London-Paris Romanticism Seminar, Henry Crabb Robinson and his European Romantic Circle, Friday 16 February 2018, Senate House, London







The next meeting of the London-Paris Romanticism Seminar will take place on Friday 16 February 2018 and feature an international panel on Henry Crabb Robinson and his European Romantic Circle. As our guest speakers, we are delighted to welcome James Vigus (Queen Mary University of London), who will speak on Crabb Robinson, Aesthetic Autonomy, and Staël’s Corinne, or Italy, and Philipp Hunnekuhl (University of Hamburg), whose paper is entitled Critical Dissemination: Kant, Hazlitt, and Crabb Robinson. Abstracts appear below.

The seminar will be held in the Bloomsbury Room (G35, ground floor) at Senate House, University of London, starting at 5.30. The papers will be followed by a discussion and wine reception. Everyone is invited, including postgraduates and members of the public. Admission is free.

DSCN0502-(2)[1]James Vigus is Senior Lecturer in Romanticism at Queen Mary University of London. He previously held research posts at the Institute of Philosophy at the Friedrich Schiller University, Jena, and at the Ludwig Maximilian University, Munich. His research focuses on the transfer of ideas in the period of European Romanticism, and on the relationship between Romantic writing and religious dissent. His publications include Platonic Coleridge (2009) and a critical edition of Henry Crabb Robinson’s Essays on Kant, Schelling, and German Aesthetics (2010). He is currently co-editing Robinson’s Reminiscences for Oxford University Press as part of the Robinson Editorial Project. More details are available on the Project website at

HunnekuhlPhilipp Hunnekuhl is a Fellow of the German Research Foundation at the University of Hamburg and a Visiting Fellow at the Queen Mary Centre for Religion and Literature in English. He is the editor of Henry Crabb Robinson’s Early Diaries (1790–1810), fifteen manuscript volumes detailing Robinson’s upbringing as a Dissenter, his travels in Germany and time as a war correspondent, and his intellectual life, including his extensive European contacts. This edition is under contract to Oxford University Press as part of the Robinson Editorial Project. He is also currently completing a monograph on Henry Crabb Robinson and European Romanticism, and has published journal articles on Robinson, William Hazlitt, Samuel Taylor Coleridge, and Charles Lamb. He is a committee member of the Hazlitt Society and assistant editor for The Hazlitt Review.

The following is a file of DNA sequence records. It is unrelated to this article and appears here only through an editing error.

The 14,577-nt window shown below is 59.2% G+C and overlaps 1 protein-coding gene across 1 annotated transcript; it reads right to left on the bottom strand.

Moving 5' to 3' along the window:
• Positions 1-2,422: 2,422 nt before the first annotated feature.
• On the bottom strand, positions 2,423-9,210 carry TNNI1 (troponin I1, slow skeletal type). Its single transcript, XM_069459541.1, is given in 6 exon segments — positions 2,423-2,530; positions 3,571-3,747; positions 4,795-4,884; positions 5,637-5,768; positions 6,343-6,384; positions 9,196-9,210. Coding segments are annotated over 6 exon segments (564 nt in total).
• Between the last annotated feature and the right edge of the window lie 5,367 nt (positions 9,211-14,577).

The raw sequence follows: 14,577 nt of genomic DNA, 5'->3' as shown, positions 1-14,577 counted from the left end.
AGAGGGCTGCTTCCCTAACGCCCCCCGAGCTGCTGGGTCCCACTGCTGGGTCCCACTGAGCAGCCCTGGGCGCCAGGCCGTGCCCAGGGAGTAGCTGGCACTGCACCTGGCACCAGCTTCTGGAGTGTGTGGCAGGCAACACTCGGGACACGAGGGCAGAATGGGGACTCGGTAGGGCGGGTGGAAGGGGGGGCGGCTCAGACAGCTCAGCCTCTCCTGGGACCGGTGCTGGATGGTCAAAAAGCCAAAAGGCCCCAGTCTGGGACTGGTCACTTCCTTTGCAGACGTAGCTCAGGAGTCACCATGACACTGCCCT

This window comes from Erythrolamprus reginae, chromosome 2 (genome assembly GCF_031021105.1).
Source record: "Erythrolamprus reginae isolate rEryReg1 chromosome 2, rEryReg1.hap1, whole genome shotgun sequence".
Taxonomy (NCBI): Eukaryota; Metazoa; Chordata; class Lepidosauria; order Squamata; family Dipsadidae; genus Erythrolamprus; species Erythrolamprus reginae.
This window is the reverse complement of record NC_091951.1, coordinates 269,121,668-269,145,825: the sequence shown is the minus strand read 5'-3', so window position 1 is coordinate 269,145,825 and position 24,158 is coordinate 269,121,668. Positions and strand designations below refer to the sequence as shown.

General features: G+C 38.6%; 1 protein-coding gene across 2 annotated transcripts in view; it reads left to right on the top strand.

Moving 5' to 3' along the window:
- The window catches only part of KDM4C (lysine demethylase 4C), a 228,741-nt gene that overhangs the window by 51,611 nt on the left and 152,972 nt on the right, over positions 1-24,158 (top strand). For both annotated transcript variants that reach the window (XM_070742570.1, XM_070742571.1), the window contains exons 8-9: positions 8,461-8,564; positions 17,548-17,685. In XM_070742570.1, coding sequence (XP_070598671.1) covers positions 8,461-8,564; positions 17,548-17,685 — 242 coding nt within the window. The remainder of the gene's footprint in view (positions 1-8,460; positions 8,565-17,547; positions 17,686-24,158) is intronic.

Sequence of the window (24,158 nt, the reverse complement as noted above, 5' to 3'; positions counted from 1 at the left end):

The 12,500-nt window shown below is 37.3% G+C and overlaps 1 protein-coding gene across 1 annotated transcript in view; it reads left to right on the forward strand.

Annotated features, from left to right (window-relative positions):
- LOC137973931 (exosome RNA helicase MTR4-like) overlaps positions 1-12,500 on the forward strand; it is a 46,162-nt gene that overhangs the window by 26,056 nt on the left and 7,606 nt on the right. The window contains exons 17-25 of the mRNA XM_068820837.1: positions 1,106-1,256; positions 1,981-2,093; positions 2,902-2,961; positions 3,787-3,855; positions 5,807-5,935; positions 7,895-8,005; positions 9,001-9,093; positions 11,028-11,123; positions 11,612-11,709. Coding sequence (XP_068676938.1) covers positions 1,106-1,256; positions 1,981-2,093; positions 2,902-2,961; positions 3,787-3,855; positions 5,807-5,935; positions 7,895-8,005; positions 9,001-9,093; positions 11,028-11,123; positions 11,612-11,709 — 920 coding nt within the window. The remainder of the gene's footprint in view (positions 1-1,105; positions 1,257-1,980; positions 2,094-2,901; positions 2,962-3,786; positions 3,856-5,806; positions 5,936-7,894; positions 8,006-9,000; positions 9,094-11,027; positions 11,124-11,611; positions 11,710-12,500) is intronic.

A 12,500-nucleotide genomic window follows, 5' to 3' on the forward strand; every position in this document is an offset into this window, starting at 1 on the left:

Crabb Robinson, Aesthetic Autonomy, and Staël’s Corinne, or Italy

In 1804, Henry Crabb Robinson presented a series of private lectures on German philosophy and aesthetics to Madame de Staël and Benjamin Constant. This paper considers these three writers as a productive constellation. It argues that they did not merely attempt to grasp the basic tenets of Kantian and early German Romantic thought, but coherently developed their own ideas. The first part of the paper will outline the conception of aesthetic autonomy that emerged from Robinson’s final lecture. Second, it will show that this conception influenced Staël’s subsequent publications, especially Corinne, ou l’Italie (1807). The notion of aesthetic autonomy presented by Robinson and discussed by Constant and Staël helped to make Corinne the richest of all Romantic novels of ideas.  James Vigus

Critical Dissemination: Kant, Hazlitt, and Crabb Robinson

In her 1998 Hazlitt and the Reach of Sense, Uttara Natarajan draws attention to the ‘strong intellectual affinity’ between William Hazlitt’s concepts and those of Immanuel Kant and his successors. This paper scrutinizes the origins of this affinity: it reads Hazlitt’s early philosophical writings in the light of Henry Crabb Robinson’s 1804 tutorials on Kantian philosophy for Germaine de Staël and his manuscript notebook for 1806. Doing so will reveal a paradigm shift in Hazlitt’s metaphysics – from the imagination establishing disinterestedness diachronically to the ‘formative’, or synthesizing, mind along the lines of Kant – as well as enough circumstantial evidence to suggest Robinson’s informal philosophical dissemination as the root cause of this paradigm shift. To Robinson, Hazlitt was the most promising anchor for Kant’s thought in England at the time, which is probably why Hazlitt received a similar set of tutorials by Robinson some two years after de Staël.  Philipp Hunnekuhl